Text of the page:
GigaMedia in Store for Rough 4th Quarter; OPAP Shares to Suffer on Deregulation Threat; Interactive Thrives for Lottomatica

6 March 2009
GigaMedia Ltd.'s fourth quarter will likely disappoint but United States a long-term growth catalyst; deregulation likely to act as overhang on OPAP S.A. shares for foreseeable future; Interactive division performs well for Lottomatica S.p.A. in 2008.


Analysts with Roth Capital Partners in California have warned of "disappointing" fourth-quarter results from GigaMedia.

"We believe Giga will report disappointing results in both its real-money online game business and Asia online game business," the analysts said in a note Friday. "We note that PartyGaming and 888 both reported preliminary 4th qtr results below expectations on lighter than expected online poker and casino revenue."

Roth did say, however, that the United States represents a long-term catalyst for the company, which has never taken wagers from residents there.

"We believe this clean slate gives the company an edge during any potential licensing procedures and makes it a compelling take-out candidate."

Given the company's Everest brand and its association with the World Series of Poker -- and given that the owner of the World Series of Poker franchise is Harrah's Entertainment Inc., which is expected to lobby hard for Internet gambling -- GigaMedia conceivably has a leg up in the United States should the government elect to regulate.


Potential deregulation in Greece will continue to exert downward pressure on shares in OPAP, the world's largest gambling operator in the world by market capitalization, according to analysts with Morgan Stanley.

In a note Friday, Morgan Stanley said a recent decision by Greece's highest court raised significant doubt about the long-term validity of OPAP's gambling monopoly.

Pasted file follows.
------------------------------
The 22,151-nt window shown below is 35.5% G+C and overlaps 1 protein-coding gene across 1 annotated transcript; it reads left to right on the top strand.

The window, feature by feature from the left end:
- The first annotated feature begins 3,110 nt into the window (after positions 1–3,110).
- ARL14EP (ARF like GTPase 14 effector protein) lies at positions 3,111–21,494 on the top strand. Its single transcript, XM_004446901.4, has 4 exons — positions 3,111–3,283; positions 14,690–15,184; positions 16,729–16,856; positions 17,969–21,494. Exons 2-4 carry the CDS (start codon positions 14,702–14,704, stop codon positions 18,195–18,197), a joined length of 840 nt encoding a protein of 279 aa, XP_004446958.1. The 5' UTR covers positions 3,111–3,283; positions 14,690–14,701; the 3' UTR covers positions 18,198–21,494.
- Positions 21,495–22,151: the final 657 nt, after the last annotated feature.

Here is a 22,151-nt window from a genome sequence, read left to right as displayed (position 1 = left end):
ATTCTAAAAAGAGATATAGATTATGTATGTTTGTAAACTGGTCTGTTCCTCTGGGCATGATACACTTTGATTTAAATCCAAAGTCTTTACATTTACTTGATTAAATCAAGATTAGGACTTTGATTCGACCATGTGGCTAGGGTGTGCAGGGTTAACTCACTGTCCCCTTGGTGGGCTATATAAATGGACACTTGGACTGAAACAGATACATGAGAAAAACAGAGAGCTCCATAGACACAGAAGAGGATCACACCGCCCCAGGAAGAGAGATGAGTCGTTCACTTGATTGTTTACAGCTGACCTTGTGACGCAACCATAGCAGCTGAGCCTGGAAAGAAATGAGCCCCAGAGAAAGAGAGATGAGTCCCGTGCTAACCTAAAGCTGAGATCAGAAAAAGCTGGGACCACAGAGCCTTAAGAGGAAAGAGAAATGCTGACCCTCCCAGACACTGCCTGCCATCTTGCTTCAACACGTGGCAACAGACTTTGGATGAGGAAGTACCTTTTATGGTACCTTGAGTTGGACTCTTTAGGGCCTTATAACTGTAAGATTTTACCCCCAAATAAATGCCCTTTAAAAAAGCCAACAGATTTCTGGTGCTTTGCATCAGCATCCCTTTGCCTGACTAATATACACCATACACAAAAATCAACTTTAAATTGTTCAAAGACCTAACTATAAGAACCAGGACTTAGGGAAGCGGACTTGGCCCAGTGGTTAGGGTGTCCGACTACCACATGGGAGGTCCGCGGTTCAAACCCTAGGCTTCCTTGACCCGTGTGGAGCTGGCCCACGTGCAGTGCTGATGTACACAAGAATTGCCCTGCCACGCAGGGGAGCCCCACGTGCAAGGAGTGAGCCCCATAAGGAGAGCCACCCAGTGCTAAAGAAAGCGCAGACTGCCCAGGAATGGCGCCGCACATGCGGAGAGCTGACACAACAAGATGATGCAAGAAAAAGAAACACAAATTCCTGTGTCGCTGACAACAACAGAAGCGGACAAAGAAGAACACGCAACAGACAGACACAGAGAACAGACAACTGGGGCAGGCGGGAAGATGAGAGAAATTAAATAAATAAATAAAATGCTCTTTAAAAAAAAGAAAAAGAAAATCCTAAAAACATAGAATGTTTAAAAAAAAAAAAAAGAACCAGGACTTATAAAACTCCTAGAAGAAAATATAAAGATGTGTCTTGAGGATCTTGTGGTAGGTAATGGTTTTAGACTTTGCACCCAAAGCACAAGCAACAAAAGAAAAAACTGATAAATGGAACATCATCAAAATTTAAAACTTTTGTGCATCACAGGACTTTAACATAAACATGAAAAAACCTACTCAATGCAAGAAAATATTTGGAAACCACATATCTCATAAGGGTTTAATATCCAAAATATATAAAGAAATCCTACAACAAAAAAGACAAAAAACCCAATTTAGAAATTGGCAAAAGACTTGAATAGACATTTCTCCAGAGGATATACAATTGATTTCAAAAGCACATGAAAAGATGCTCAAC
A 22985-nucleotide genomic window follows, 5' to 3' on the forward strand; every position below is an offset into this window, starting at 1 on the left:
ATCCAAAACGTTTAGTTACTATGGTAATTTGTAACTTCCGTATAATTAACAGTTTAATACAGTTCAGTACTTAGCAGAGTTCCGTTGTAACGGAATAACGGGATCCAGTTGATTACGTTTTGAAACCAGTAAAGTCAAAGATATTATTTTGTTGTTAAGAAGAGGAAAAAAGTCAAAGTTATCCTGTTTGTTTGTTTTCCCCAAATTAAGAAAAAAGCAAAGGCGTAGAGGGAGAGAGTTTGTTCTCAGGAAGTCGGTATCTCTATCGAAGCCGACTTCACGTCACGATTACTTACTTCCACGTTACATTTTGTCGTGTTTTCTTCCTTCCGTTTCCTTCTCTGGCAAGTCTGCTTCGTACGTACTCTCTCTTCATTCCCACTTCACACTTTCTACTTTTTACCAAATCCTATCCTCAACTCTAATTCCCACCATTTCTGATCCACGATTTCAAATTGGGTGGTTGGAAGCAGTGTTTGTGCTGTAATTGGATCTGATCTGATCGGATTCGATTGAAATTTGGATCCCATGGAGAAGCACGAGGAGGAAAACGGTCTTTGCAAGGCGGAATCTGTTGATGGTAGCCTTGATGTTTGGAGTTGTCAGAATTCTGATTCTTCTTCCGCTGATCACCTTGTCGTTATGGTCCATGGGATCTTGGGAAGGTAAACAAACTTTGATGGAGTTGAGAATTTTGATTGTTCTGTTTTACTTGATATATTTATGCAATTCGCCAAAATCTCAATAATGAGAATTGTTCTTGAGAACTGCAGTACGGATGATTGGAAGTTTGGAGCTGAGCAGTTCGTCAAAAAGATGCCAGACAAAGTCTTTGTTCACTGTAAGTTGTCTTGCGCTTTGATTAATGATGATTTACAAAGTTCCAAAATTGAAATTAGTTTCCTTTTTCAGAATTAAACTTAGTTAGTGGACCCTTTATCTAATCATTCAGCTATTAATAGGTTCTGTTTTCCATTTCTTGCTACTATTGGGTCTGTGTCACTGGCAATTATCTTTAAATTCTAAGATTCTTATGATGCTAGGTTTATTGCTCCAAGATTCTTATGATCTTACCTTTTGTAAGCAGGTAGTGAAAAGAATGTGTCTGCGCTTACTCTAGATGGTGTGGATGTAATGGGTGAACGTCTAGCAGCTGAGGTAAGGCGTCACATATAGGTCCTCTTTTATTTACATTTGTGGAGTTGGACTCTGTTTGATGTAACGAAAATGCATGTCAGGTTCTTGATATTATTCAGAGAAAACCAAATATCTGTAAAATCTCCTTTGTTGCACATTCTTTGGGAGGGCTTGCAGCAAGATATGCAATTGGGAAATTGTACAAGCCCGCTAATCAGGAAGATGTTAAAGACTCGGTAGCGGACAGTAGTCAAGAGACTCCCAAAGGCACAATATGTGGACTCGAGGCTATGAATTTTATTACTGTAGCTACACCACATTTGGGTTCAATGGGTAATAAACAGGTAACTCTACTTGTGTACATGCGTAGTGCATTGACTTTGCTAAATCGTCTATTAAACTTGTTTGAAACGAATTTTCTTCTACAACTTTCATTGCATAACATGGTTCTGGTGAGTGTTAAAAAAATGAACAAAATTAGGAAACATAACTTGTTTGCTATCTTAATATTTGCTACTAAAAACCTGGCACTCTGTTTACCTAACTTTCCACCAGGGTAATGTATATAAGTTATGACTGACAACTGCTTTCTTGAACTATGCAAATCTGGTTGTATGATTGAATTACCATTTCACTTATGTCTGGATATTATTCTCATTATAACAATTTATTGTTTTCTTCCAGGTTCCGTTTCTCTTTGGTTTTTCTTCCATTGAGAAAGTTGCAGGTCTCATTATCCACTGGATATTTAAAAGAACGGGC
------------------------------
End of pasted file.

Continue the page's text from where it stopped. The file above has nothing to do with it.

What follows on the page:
The analysts also said more aggressive marketing from land-based competitors like Stanleybet International and online competitors like Sportingbet will lead to an inevitable decline in OPAP's market share, sports margins, or both.

Their view contrasts sharply with that of Nikos Lianeris, an analyst with Proton Bank S.A. in Athens, who said in a recent note, "OPAP is still far from losing market share to competing networks given that (a) the legal procedures are lengthy and (b) competitors themselves are far from having a meaningful network and a respected brand name in the Greek market."

OPAP's fourth-quarter and full-yearly results are due out March 16, and Morgan Stanley is expecting annual revenues of 5.5 billion euros, up 9 percent over 2007, with earnings before interest, taxes, depreciation and amortization up 23 percent to 1.07 billion euros.

"OPAP trades at a premium to the global betting peer group, and with regulatory risks rising again, we think the risks of material changes in the company's earnings power are not being adequately reflected in the share price," Friday's note said.


Lottomatica reported revenue for 2008 rose 24 percent to 2.06 billion euros, with net income up 27 percent to 94 million euros.

Lottery, the company's most lucrative channel, logged income of 1.5 billion euros, up 9.3 percent over 2007. Gaming solutions was up 129 percent to 232.3 million euros; sports betting, 129 percent, to 232.3 million euros; and interactive, 500 percent, to 48.3 million euros. Commercial services, however, fell 13.8 percent to 83.5 million euros.

The company gave some color on how its Internet gaming acquisitions have fared.

Finsoft Ltd., which provides online betting technology, has since 2007 grown its customer base from 14 to 32, including four World Lottery Association members.

Boss Media A.B. grew across all areas of its business, including its poker networks in Austria and Italy. The online poker operation, as well as its casino and games suite businesses, experienced a 20 percent uptick in business, Lottomatica said.

St. Minver, the online gambling network operator, grew revenue 47 percent and logged a 60 percent rise in liquidity for its International Bingo Network.

Chris Krafcik is the editor of IGamingNews. He lives in St. Louis, Mo.